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    Re: Celestial Calculator Comparisons
    From: Dan Allen
    Date: 2000 Mar 10, 10:13 AM

    There is a spectrum of celestial nav possibilities:
    
    a) GPS - push a button, get an answer - easiest thing going, but depends upon 
    24 satellites above, along with a support infrastructure on the ground. Fix 
    in 15 seconds.
    
    b) Sextant & calculator - not as handy, but fully self-contained.  The 
    calculator needs power, but if you have a solar battery charger and 3 AAA 
    nicads, you could run an HP-48 for a long time...  Fix in a few minutes.
    
    c) Sextant & slide rule or HO 249 or paper - no energy concerns at all; works 
    in all climates and temperatures, fully self-contained, and gives the 
    navigator something to really sink his teeth into.  Fix in 15-30 minutes.
    
    I believe that we need to be skilled in all three.  One solution that has 
    helped take the drudgery out of the last option for me is to write my own 
    celestial nav software on my HP-48GX.  This has kept the principles and 
    concepts clear in my mind so that I can play with the basic formulas and feel 
    comfortable with them in case I did need to go the option C route above.
    
    Dan Allen
    danallen{at}nwlink.com
    Navigate | Calculate | Communicate > Set Sail!
    
    -----Original Message-----
    From  Navigation Mailing List
    [mailto:NAVIGATION-L{at}LISTSERV.WEBKAHUNA.COM]On Behalf Of Joe Shields
    Sent: Friday, March 10, 2000 8:01 AM
    To: NAVIGATION-L{at}LISTSERV.WEBKAHUNA.COM
    Subject: Re: Celestial Calculator Comparisons
    
    
    As a landlocked armchair navigator who dreams of one day moving beyond my
    little 1 nm wide (at its widest part) man-made lake and out into blue water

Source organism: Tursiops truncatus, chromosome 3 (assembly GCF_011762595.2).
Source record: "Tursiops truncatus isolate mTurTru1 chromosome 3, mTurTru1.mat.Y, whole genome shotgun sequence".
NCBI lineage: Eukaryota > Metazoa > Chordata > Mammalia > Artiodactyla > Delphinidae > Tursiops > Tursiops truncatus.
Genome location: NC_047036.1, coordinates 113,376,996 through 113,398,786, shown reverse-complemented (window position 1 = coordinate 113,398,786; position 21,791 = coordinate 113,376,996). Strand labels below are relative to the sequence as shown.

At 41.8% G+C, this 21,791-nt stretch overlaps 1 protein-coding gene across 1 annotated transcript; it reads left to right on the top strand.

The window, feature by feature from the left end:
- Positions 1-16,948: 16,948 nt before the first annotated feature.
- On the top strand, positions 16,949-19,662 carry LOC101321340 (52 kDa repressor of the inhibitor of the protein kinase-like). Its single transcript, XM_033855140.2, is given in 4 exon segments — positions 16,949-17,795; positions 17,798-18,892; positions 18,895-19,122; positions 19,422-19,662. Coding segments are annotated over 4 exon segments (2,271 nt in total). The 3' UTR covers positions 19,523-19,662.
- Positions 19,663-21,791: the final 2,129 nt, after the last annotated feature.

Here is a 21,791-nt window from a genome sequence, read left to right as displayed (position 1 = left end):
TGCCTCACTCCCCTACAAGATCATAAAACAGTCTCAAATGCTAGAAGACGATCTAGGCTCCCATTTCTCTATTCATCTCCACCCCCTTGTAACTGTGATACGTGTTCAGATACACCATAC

where I could do celestial nav. for real, I may be naive, but I am confused
    by all this concern over celestial calculators.  Wouldn't regular use of an
    'electronic' celestial calculator defeat the whole purpose of celestial
    navigation -- a reliable alternative/backup to 'electronics'.  Doing sight
    reduction by hand (in both my opinion and the opinion of the ASA Instructor
    who certified me) is a volatile skill that needs to be practiced regularly
    to be reliable.  What you don't use, you lose... which could be everything
    from your copy of HO 249 (or whatever) to doing accurate mental arithmetic.
    
    Is my thinking wrong that the best discipline is that my daily navigation
    would consist of doing traditional 'non-electronic' celestial/coastal/DR
    navigation to arrive at my position and then check it against the GPS.  With
    everything in close agreement, my comfort-level would be such that any
    'electronic' outage would not give rise to panic or drastically alter my
    navigational routine.
    
    Or is it more realistic that you are busier than a one-armed paperhanger,
    and you need all the shortcuts you can get.
    
    -- Joe Shields (lat:40 34, long:80 04)
    

       
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